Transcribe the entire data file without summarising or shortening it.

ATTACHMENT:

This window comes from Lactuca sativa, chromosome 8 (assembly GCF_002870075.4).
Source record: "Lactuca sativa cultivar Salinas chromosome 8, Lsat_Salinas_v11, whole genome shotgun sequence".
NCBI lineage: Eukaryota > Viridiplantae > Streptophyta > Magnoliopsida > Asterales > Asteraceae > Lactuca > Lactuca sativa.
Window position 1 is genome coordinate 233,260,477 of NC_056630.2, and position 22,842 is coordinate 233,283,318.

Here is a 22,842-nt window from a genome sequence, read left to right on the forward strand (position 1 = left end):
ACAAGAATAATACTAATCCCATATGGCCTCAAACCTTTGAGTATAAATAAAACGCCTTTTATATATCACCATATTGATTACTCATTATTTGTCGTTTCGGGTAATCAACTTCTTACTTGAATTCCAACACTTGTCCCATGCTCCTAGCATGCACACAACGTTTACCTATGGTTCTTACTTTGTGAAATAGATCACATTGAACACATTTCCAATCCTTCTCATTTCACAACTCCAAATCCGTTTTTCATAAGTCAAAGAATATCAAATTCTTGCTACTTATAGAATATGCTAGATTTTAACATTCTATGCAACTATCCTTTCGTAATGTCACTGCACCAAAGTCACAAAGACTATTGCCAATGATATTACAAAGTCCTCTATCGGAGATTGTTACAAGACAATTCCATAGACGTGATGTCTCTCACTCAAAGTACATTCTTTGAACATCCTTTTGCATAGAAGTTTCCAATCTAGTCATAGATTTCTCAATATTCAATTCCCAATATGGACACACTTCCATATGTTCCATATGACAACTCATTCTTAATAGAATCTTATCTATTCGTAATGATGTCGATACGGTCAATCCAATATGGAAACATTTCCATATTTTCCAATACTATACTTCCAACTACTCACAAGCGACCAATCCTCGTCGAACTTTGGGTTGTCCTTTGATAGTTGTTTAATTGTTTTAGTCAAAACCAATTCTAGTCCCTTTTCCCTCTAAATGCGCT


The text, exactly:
This window comes from Lactuca sativa, chromosome 8 (assembly GCF_002870075.4).
Source record: "Lactuca sativa cultivar Salinas chromosome 8, Lsat_Salinas_v11, whole genome shotgun sequence".
NCBI lineage: Eukaryota > Viridiplantae > Streptophyta > Magnoliopsida > Asterales > Asteraceae > Lactuca > Lactuca sativa.
Window position 1 is genome coordinate 233,260,477 of NC_056630.2, and position 22,842 is coordinate 233,283,318.

Here is a 22,842-nt window from a genome sequence, read left to right on the forward strand (position 1 = left end):
ACAAGAATAATACTAATCCCATATGGCCTCAAACCTTTGAGTATAAATAAAACGCCTTTTATATATCACCATATTGATTACTCATTATTTGTCGTTTCGGGTAATCAACTTCTTACTTGAATTCCAACACTTGTCCCATGCTCCTAGCATGCACACAACGTTTACCTATGGTTCTTACTTTGTGAAATAGATCACATTGAACACATTTCCAATCCTTCTCATTTCACAACTCCAAATCCGTTTTTCATAAGTCAAAGAATATCAAATTCTTGCTACTTATAGAATATGCTAGATTTTAACATTCTATGCAACTATCCTTTCGTAATGTCACTGCACCAAAGTCACAAAGACTATTGCCAATGATATTACAAAGTCCTCTATCGGAGATTGTTACAAGACAATTCCATAGACGTGATGTCTCTCACTCAAAGTACATTCTTTGAACATCCTTTTGCATAGAAGTTTCCAATCTAGTCATAGATTTCTCAATATTCAATTCCCAATATGGACACACTTCCATATGTTCCATATGACAACTCATTCTTAATAGAATCTTATCTATTCGTAATGATGTCGATACGGTCAATCCAATATGGAAACATTTCCATATTTTCCAATACTATACTTCCAACTACTCACAAGCGACCAATCCTCGTCGAACTTTGGGTTGTCCTTTGATAGTTGTTTAATTGTTTTAGTCAAAACCAATTCTAGTCCCTTTTCCCTCTAAATGCGCT